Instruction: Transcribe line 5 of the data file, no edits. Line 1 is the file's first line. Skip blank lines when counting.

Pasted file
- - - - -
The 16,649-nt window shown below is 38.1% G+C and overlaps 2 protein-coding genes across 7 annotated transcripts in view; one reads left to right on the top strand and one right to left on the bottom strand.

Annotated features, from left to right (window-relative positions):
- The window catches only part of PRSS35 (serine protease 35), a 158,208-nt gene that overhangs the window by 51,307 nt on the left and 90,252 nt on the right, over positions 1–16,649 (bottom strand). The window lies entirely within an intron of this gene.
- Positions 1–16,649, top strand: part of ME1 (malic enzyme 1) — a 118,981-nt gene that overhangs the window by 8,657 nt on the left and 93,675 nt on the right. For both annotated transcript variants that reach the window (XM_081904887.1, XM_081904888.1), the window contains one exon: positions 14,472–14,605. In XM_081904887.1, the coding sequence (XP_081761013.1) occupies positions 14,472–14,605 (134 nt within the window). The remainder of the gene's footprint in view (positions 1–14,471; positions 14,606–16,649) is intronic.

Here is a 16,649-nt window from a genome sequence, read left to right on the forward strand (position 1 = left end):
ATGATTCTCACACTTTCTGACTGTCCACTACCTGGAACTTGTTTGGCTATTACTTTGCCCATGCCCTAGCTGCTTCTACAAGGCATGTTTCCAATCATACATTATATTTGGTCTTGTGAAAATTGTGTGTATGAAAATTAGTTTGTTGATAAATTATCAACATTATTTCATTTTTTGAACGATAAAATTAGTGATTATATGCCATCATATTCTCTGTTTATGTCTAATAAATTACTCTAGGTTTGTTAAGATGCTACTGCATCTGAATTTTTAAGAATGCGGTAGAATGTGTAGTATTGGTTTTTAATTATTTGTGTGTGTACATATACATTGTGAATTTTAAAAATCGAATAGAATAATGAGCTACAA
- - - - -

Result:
Here is a 16,649-nt window from a genome sequence, read left to right on the forward strand (position 1 = left end):